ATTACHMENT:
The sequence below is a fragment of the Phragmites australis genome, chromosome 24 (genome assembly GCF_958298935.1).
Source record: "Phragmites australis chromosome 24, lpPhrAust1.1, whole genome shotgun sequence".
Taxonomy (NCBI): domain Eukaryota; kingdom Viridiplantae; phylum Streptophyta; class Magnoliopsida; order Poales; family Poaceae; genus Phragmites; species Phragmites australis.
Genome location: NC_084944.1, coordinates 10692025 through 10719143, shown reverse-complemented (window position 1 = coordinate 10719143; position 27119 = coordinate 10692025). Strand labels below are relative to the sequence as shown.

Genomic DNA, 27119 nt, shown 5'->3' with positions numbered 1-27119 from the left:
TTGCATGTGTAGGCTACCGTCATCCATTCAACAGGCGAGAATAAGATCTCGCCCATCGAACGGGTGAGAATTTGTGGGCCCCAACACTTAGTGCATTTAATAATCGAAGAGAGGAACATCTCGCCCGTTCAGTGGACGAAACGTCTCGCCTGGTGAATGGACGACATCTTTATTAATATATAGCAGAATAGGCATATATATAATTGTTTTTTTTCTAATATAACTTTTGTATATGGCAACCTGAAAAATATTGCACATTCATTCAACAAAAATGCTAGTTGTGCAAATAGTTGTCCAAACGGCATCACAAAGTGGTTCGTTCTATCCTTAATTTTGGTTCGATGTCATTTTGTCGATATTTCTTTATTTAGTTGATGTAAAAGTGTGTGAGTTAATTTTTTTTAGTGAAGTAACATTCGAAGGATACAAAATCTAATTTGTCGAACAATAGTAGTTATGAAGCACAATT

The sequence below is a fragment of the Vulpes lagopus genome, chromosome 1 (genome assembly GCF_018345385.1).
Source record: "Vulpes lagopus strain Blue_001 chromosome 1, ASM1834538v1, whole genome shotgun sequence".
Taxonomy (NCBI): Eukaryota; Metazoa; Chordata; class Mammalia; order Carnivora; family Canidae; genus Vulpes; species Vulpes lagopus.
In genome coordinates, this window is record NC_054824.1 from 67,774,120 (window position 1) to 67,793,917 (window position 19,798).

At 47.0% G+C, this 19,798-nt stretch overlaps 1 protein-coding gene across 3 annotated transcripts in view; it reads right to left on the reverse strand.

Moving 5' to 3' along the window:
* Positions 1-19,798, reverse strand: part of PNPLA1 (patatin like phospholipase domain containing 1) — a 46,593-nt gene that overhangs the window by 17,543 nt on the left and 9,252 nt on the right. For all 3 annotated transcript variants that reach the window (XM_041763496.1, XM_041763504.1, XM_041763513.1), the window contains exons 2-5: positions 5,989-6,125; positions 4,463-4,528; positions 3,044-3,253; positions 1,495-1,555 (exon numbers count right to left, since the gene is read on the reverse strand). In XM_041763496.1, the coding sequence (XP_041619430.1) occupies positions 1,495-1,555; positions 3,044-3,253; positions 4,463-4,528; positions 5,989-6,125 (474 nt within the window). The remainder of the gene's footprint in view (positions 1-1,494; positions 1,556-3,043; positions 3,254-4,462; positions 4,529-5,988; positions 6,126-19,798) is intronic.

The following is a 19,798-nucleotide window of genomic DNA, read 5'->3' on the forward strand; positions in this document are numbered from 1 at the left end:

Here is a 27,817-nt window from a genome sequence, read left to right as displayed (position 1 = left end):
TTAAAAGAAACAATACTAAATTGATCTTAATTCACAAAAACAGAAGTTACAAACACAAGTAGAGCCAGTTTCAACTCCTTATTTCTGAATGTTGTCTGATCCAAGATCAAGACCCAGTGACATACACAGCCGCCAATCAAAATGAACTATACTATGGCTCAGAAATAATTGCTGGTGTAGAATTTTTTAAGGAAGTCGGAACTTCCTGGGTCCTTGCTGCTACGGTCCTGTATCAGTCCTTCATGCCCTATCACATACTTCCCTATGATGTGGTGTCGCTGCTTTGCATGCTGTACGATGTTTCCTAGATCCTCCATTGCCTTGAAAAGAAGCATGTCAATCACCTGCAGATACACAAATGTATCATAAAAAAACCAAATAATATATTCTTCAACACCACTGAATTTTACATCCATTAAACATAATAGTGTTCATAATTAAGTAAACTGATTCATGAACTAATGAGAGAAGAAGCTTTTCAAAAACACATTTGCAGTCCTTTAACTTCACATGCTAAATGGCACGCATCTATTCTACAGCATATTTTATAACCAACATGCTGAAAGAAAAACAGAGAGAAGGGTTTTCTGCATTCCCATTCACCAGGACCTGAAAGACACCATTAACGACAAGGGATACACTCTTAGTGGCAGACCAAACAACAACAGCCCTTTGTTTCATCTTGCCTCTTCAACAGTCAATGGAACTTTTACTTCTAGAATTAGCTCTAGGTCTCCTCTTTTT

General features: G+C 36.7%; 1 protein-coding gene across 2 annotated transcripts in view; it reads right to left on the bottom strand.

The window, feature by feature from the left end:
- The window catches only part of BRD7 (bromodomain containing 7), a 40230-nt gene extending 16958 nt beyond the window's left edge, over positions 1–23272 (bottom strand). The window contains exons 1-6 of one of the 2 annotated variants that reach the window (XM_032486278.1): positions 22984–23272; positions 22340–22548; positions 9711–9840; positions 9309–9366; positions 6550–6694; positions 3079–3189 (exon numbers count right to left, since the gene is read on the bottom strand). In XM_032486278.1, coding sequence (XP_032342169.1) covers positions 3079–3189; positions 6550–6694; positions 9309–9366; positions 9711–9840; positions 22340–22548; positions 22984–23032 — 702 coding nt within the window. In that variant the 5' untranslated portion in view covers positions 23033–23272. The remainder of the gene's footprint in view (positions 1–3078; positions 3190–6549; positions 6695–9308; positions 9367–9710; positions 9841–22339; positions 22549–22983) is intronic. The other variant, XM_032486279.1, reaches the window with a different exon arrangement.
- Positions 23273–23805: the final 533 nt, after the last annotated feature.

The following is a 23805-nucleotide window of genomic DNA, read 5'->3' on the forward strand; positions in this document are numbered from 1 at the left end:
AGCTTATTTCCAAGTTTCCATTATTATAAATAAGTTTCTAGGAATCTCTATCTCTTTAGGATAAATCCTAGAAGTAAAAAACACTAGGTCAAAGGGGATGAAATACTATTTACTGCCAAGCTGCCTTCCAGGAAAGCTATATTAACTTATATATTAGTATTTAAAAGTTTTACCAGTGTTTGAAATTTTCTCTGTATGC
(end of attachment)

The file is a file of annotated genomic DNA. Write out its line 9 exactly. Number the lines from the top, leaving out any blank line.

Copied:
Taxonomy (NCBI): Eukaryota; Metazoa; Chordata; class Mammalia; order Carnivora; family Canidae; genus Vulpes; species Vulpes lagopus.